Mrs Beeton would be proud
Marcus Wareing celebrates all things English at his new restaurant in the restored St Pancras Renaissance Hotel
Last week, if an alien from outer space – simply because he happened to be passing – had maybe decided to drop into the newly refurbished St Pancras Renaissance Hotel, he might well and easily have assumed that in 1873, when first the place opened as The Midland Grand, human beings in England must all have been fifteen feet tall, minimum. How else to explain the quite staggering and (for once, it’s the right word) awesome scale of this red brick, marble and terracotta London landmark? The interior gothick arches a mile above your head, the massive and gleaming granite columns ... it all makes you gasp, and also rather thrill to the tremendous swagger and confidence of the High Victorians, never in the slightest doubt as to exactly which nation ruled not only the waves, but the world. Sir George Gilbert Scott is the man we have to thank for this exceptional edifice, while we also owe great gratitude to Sir John Betjeman who led the campaign in the 60s to rescue it from demolition. Seems unthinkable, doesn’t it? But so much was destroyed in those days, seemingly because it was simply perceived to be out of keeping with the new and vibrant Swinging London.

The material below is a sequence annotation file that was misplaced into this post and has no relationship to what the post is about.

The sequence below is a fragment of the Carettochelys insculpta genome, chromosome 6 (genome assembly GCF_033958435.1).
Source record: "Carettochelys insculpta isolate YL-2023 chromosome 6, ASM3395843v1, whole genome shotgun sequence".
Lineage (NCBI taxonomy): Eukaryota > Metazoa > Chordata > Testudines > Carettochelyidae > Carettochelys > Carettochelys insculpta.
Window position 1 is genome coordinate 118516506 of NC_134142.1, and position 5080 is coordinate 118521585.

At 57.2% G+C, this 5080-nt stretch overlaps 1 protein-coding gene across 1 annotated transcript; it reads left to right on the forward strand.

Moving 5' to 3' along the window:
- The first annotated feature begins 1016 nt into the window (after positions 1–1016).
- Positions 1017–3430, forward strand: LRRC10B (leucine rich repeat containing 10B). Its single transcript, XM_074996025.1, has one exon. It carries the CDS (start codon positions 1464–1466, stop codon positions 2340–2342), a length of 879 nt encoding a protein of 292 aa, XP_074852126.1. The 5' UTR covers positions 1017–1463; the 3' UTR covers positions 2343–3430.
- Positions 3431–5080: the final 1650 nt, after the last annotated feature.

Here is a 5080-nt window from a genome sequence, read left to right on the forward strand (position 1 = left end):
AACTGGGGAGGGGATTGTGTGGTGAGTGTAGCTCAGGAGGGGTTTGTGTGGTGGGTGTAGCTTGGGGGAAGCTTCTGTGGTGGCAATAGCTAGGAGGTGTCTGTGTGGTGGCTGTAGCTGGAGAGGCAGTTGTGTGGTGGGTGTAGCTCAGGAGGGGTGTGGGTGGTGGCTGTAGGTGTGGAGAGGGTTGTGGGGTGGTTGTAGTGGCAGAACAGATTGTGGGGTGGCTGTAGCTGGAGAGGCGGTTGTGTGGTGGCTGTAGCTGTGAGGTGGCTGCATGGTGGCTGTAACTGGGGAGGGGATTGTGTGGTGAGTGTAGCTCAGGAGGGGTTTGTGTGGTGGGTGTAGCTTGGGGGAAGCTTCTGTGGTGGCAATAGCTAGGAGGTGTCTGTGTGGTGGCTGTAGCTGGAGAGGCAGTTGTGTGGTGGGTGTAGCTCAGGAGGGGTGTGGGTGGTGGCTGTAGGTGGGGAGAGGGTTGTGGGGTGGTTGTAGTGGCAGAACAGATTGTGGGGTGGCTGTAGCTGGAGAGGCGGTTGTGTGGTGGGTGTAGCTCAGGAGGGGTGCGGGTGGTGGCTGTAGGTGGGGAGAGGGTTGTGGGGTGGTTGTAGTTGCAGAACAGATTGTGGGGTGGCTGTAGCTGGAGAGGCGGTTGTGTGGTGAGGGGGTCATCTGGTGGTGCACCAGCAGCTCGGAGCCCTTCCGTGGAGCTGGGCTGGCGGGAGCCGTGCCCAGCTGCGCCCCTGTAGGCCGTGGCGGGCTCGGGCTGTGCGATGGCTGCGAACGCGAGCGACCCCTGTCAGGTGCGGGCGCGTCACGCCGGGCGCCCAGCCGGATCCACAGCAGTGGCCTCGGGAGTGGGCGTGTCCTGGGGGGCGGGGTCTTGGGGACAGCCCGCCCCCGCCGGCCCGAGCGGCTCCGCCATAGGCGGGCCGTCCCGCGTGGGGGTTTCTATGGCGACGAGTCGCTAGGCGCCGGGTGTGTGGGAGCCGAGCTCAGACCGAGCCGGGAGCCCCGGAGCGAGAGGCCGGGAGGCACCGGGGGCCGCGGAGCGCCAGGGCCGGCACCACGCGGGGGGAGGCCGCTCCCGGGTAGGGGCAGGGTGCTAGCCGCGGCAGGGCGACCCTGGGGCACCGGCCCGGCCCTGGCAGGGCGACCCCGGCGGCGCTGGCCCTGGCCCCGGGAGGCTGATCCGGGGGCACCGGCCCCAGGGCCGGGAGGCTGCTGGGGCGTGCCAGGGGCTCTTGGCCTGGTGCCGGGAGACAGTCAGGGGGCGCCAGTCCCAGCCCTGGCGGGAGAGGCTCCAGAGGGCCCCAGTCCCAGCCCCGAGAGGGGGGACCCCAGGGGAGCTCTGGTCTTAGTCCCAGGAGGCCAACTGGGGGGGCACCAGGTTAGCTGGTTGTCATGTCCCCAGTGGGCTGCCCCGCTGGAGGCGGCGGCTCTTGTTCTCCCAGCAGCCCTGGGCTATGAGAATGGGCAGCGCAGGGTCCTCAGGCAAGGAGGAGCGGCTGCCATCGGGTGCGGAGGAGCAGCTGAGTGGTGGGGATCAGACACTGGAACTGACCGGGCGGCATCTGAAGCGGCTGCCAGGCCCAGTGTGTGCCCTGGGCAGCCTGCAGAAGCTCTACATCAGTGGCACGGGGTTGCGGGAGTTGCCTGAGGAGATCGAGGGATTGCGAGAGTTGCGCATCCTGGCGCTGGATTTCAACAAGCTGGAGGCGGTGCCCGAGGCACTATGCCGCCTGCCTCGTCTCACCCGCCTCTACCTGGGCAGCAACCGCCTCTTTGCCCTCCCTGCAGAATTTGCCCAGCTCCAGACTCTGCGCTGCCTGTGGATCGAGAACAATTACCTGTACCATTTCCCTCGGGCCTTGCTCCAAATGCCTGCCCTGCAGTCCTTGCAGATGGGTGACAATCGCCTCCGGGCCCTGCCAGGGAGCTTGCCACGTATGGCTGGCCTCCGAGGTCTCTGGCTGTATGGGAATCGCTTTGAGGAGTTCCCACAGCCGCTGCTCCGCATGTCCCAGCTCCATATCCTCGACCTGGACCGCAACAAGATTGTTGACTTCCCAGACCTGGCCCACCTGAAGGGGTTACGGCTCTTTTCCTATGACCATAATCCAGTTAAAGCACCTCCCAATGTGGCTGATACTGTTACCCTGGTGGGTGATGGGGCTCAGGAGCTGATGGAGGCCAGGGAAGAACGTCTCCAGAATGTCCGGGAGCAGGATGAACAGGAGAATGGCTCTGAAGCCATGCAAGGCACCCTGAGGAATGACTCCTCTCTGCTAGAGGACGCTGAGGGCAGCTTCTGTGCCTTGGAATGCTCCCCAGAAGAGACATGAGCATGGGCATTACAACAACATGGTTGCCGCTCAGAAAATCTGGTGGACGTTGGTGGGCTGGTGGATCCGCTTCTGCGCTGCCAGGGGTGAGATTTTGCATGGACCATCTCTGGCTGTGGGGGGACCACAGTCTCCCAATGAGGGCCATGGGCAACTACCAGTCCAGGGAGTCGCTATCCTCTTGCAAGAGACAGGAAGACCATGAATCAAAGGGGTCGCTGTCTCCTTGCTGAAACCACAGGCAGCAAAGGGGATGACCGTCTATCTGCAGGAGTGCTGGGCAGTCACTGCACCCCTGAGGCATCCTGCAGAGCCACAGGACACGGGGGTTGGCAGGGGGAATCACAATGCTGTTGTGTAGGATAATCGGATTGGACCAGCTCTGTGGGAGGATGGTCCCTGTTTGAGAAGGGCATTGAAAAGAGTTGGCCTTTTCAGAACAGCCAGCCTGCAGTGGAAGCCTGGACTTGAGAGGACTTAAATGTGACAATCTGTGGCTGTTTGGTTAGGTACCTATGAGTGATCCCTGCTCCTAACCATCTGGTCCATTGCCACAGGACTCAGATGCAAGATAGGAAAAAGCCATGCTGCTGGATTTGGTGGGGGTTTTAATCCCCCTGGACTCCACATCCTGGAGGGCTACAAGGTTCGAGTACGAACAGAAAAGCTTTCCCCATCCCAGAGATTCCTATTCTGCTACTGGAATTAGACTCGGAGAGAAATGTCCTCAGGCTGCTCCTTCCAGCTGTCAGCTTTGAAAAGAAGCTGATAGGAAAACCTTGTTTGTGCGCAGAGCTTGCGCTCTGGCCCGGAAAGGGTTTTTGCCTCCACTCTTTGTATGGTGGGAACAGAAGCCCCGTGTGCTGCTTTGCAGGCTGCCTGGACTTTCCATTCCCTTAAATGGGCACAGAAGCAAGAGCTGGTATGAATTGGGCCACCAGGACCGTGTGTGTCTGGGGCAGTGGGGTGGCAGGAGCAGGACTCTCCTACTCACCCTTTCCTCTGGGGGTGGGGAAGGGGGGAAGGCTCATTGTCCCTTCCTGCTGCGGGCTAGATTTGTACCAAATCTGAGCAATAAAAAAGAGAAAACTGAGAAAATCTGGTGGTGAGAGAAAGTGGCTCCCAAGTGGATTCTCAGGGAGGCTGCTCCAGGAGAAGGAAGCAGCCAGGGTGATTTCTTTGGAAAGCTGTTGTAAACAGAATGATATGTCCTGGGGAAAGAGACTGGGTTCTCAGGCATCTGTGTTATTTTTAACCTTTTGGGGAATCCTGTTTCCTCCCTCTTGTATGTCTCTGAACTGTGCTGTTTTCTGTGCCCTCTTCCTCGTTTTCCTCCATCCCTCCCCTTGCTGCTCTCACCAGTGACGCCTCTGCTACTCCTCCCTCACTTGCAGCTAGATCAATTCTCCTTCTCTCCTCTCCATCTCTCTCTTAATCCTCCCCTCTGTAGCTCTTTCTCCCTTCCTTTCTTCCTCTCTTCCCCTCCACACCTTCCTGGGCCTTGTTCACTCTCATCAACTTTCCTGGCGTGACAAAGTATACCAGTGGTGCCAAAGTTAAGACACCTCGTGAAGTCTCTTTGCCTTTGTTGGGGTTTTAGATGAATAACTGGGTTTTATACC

Gilbert Scott was a very hardworking and prolific architect who, in addition to the Albert Memorial and a lot of church work, also banged out a fair few lunatic asylums; this hotel, though, he regarded as his finest work. His grandson, Giles Gilbert Scott, also made his mark on London with Battersea Power Station, which itself has often come within a whisker of demolition: they still haven’t actually done anything with it, though. He also designed the red telephone box – an internationally recognised and much-loved symbol of the Capital, such fame and affection virtually guaranteeing that everything possible has been done to eradicate it from our streets, along with the Routemaster bus: they both proliferate only in miniature, in tacky souvenir shops. I am daily astounded that they have not yet uprooted all of our pillar boxes – or at least determined that they now must be painted beige because the existing bright red could very well easily cause offence to any minority factions who are not really that partial to bright red.